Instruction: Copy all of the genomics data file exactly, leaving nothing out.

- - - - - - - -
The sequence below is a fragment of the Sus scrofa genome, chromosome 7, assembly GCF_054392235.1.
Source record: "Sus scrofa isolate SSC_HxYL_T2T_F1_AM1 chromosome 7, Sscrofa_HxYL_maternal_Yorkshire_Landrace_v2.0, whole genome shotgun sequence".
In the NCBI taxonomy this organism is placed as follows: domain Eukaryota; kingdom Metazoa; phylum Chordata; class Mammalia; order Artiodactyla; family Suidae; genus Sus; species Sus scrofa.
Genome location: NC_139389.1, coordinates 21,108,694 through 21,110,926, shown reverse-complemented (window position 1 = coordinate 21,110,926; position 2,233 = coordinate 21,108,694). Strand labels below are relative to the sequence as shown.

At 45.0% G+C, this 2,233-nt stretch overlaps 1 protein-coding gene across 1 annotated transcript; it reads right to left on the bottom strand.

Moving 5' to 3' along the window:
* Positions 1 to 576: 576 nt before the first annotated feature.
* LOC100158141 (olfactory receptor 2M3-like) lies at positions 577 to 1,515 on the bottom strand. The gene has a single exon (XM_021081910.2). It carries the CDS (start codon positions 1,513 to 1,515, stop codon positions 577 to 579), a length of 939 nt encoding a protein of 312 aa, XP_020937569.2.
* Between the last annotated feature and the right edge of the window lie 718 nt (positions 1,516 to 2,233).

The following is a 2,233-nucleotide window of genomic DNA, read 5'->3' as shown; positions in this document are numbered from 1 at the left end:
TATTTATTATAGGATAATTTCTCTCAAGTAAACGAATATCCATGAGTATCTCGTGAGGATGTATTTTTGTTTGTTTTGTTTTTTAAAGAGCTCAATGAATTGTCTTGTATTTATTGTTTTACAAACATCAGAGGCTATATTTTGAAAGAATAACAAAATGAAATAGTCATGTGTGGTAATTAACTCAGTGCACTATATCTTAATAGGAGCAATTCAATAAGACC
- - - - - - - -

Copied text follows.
The sequence below is a fragment of the Sus scrofa genome, chromosome 7, assembly GCF_054392235.1.
Source record: "Sus scrofa isolate SSC_HxYL_T2T_F1_AM1 chromosome 7, Sscrofa_HxYL_maternal_Yorkshire_Landrace_v2.0, whole genome shotgun sequence".
In the NCBI taxonomy this organism is placed as follows: domain Eukaryota; kingdom Metazoa; phylum Chordata; class Mammalia; order Artiodactyla; family Suidae; genus Sus; species Sus scrofa.
Genome location: NC_139389.1, coordinates 21,108,694 through 21,110,926, shown reverse-complemented (window position 1 = coordinate 21,110,926; position 2,233 = coordinate 21,108,694). Strand labels below are relative to the sequence as shown.

At 45.0% G+C, this 2,233-nt stretch overlaps 1 protein-coding gene across 1 annotated transcript; it reads right to left on the bottom strand.

Moving 5' to 3' along the window:
* Positions 1 to 576: 576 nt before the first annotated feature.
* LOC100158141 (olfactory receptor 2M3-like) lies at positions 577 to 1,515 on the bottom strand. The gene has a single exon (XM_021081910.2). It carries the CDS (start codon positions 1,513 to 1,515, stop codon positions 577 to 579), a length of 939 nt encoding a protein of 312 aa, XP_020937569.2.
* Between the last annotated feature and the right edge of the window lie 718 nt (positions 1,516 to 2,233).

The following is a 2,233-nucleotide window of genomic DNA, read 5'->3' as shown; positions in this document are numbered from 1 at the left end:
TATTTATTATAGGATAATTTCTCTCAAGTAAACGAATATCCATGAGTATCTCGTGAGGATGTATTTTTGTTTGTTTTGTTTTTTAAAGAGCTCAATGAATTGTCTTGTATTTATTGTTTTACAAACATCAGAGGCTATATTTTGAAAGAATAACAAAATGAAATAGTCATGTGTGGTAATTAACTCAGTGCACTATATCTTAATAGGAGCAATTCAATAAGACC